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ERIC Number: EJ1065408
Record Type: Journal
Publication Date: 2014
Pages: 5
Abstractor: ERIC
ISSN: ISSN-1068-3844
Coaching, Not Correcting: An Alternative Model for Minority Students
Dresser, Rocío; Asato, Jolynn
Multicultural Education, v22 n1 p46-50 Fall 2014
The debate on the role of oral corrective feedback or "repair" in English instruction settings has been going on for over 30 years. Some educators believe that oral grammar correction is effective because they have noticed that students who learned a set of grammar rules were more likely to use them in real life communication (Krashen, 1985; Ming-chu & Hungchun, 2009). Other researchers found quite the opposite. Their findings revealed that oral grammar correction did not always help students learn to speak grammatically (Truscott, 1996, 1999; Krashen, 1982); instead, grammar correction interfered with meaning making. Some of the students who are often negatively affected by corrective feedback are minority students. African American vernacular English and Chicano English are often referred to as "broken" Englishes or "improper" talk. Asato (2006) noted that such ideologies of intelligence concerning non-standard English varieties have serious consequences for the speakers, particularly for children in schools. Minority children experience many difficulties in school that can be re-framed as the results of cultural and linguistic "mismatchs" between the school and home (Banks, 2001). This raises the question of whether or not to classify the the forms of English that linguistic minority children speak as distinctly separate languages? Or are they dialects of English? Just what is a language? The problems of defining these non standard varieties impede the creation of strong policy agendas. Rather than abandoning reading aloud and oral practices altogether, these authors offer an alternative instructional coaching model. In this coaching instructional model, the orientation of feedback is supportive, timely, nonjudgmental, and aimed at learning. In this model form-teaching and meaning-focus instruction are not dichotomous. In this coaching model grammar is taught in meaningful and communicative way. In this article the authors define content learning as the opportunities students have to learn language and content-related material. In contrast, social-emotional learning (SEL) deals with the process by which we learn to recognize our emotions, make good decisions, and develop positive relationships (Elias, et al, 1997). There are five main SEL competencies. These can be found on the Collaborative for Academic and Social-Emotional Learning (CASEL) website and they are as follows: (1) Self-management; (2) Self-awareness; (3) Responsible decision-making; (4) Relationship skills; and (5) Social awareness.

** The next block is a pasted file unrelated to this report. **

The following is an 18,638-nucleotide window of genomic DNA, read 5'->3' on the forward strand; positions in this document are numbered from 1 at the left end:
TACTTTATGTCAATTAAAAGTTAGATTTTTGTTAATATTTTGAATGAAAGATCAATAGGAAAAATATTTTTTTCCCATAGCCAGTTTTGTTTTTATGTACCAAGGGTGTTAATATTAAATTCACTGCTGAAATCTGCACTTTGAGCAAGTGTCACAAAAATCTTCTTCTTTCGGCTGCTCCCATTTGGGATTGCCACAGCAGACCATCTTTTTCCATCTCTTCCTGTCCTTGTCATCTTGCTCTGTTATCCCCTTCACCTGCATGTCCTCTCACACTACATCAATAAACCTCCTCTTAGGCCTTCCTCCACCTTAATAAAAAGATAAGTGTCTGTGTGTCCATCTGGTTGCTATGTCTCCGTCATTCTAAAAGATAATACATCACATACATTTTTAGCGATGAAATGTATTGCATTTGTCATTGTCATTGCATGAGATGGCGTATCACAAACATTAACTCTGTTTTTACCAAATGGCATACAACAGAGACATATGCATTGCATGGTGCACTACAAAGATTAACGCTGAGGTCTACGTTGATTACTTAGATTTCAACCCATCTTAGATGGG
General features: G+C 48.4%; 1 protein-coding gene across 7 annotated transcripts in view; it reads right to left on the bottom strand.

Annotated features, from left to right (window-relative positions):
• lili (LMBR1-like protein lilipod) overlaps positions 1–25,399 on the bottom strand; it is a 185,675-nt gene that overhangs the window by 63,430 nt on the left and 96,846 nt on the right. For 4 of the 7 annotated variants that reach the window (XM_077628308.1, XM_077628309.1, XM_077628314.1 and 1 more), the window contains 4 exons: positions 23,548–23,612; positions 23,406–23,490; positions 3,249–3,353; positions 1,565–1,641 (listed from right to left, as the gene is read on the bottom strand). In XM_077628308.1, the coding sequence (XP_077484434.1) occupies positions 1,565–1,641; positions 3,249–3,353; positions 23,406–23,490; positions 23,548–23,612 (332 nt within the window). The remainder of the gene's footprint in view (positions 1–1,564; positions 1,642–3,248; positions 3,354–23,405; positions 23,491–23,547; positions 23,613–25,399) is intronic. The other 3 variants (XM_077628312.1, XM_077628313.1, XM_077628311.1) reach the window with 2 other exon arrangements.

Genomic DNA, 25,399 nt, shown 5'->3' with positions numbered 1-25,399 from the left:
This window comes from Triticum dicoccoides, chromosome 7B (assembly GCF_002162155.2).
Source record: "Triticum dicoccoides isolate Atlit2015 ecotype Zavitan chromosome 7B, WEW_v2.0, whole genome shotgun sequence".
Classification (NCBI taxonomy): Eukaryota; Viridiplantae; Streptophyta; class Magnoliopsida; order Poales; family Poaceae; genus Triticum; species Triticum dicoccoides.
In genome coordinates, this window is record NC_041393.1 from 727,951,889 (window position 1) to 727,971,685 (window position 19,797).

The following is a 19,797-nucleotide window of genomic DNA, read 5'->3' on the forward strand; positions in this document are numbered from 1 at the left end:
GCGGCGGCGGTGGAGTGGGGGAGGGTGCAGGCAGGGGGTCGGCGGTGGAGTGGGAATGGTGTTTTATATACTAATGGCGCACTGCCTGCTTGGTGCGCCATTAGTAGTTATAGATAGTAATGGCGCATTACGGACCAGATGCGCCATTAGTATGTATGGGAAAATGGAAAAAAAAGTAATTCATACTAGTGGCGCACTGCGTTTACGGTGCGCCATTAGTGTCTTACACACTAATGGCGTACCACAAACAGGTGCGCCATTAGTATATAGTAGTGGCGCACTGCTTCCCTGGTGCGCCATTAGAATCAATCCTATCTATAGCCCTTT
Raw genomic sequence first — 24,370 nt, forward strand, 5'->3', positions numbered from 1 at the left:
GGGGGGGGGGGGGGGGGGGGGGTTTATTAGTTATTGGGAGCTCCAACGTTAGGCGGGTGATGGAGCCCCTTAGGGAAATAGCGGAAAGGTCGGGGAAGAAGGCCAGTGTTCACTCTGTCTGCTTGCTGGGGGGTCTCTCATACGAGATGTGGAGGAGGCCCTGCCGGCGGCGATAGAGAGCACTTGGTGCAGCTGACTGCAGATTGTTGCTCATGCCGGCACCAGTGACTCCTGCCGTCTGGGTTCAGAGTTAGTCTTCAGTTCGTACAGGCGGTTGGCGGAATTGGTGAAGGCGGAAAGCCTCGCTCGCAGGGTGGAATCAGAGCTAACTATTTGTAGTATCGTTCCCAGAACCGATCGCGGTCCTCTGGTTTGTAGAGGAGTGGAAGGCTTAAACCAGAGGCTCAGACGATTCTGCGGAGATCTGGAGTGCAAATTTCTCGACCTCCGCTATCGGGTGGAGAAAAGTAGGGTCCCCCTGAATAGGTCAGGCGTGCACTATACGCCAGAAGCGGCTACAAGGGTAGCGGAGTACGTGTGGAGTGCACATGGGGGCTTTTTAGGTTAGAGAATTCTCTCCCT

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Publication Type: Journal Articles; Reports - Descriptive
Education Level: N/A
Audience: N/A
Language: English
Sponsor: N/A
Authoring Institution: N/A
Grant or Contract Numbers: N/A